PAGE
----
Commercial Litigation and Arbitration

Emails Authenticated by Production in Discovery — Evidence on Summary Judgment Usable If It Could be Reduced to Admissible Form at Trial

From United States v. Gray Ins. Co., 2010 U.S. Dist. LEXIS 27652 (N.D. Ga. Mar. 24, 2010):

CCG's argument as to the authenticity of the exhibits is unavailing for several reasons. First, "there is no requirement that evidence be presented in admissible form as long as the evidence would be admissible at trial. The evidence at issue would likely be admissible at trial." Cooper v. Southern Co., 260 F. Supp. 2d 1258, 1272 n. 7 (N.D. Ga. 2003) (Evans, J.) (internal citations and quotations omitted). Moreover, circumstantial evidence can be relied upon to show the authenticity of a document, "including the document's own distinctive characteristics and the circumstances surrounding its discovery." U.S. v. Smith, 918 F.2d 1501, 1510 (11th Cir. 1990). Here, Gray contends, and CCG does not deny, that the Class One and Two emails were produced by CCG during discovery. Because the emails were produced by CCG during the discovery process, the circumstances surrounding their discovery indicate authenticity. See Sklar v. Clough, No. 1:06-CV-0627-JOF, 2007 WL 2049698, at *4 (N.D. Ga. 2007) (Forrester, J.) (deeming emails authentic where produced by one party during discovery and offered by the party opponent against the producing party). Because this court can consider evidence on a summary judgment motion that would be admissible at trial, and the court finds that these documents likely could be authenticated at trial, the court will not strike the emails based on authenticity concerns.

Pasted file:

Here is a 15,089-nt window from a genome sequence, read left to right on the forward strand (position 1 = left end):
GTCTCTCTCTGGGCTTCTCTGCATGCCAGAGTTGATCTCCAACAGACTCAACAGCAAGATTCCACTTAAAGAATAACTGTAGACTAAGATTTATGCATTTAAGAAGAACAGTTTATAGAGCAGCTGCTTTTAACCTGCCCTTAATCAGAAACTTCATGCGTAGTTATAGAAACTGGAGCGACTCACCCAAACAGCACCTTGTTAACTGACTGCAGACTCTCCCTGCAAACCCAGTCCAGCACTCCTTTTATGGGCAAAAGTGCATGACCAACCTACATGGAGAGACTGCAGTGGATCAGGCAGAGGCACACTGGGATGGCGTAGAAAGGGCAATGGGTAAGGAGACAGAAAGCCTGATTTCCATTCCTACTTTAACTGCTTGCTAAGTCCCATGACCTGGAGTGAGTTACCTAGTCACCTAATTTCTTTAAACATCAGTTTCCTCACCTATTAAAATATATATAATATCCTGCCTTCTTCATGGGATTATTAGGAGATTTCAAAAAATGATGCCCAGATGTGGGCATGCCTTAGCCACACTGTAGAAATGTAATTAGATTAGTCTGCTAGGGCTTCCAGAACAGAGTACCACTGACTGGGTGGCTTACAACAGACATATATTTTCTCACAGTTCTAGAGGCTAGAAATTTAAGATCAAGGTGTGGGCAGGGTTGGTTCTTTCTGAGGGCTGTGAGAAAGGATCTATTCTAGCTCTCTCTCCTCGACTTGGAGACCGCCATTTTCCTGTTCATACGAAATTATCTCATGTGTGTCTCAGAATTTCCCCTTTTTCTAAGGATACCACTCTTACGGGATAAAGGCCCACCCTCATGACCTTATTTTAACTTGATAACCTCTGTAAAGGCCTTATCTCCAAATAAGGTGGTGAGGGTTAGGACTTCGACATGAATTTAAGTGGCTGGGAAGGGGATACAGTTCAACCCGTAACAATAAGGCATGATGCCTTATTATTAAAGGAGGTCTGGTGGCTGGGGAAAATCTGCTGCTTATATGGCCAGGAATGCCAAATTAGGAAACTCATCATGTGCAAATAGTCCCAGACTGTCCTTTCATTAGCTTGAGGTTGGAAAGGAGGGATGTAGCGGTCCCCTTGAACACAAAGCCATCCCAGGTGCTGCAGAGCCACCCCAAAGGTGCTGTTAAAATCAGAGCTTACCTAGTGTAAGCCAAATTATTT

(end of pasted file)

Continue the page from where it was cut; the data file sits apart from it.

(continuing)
The court is equally unconvinced by CCG's blanket assertion that the Class One emails are hearsay. Again, while courts cannot rely on inadmissible hearsay to decide a motion for summary judgment, courts can rely on evidence that can be "reduced to admissible evidence at trial and reduced to admissible form." Macuba v. Deboer, 193 F.3d 1316, 1323 (11th Cir. 1999). "[T]he out-of-court statement . . . must be admissible at trial for some purpose. For example, the statement might be admissible because it falls within an exception to the hearsay or does not constitute hearsay at all (because it is not offered to prove the truth of the matter asserted), or is used solely for impeachment purposes (and not as substantive evidence)." *** Gray relies on many of the Class One emails for non-hearsay purposes, like showing the non-existence of a contract or for reasons other than proving the truth of the matter asserted. Furthermore, after a review of the emails, they are likely to be admissible under the business records exception of Rule 803(6) of the Federal Rules of Evidence. The emails generally purport to be sent to or from parties to this litigation or other relevant individuals, such as Code 4 employees. The information in the emails could also be admitted through the testimony of their authors. Plaintiff CCG's motion to strike is DENIED....

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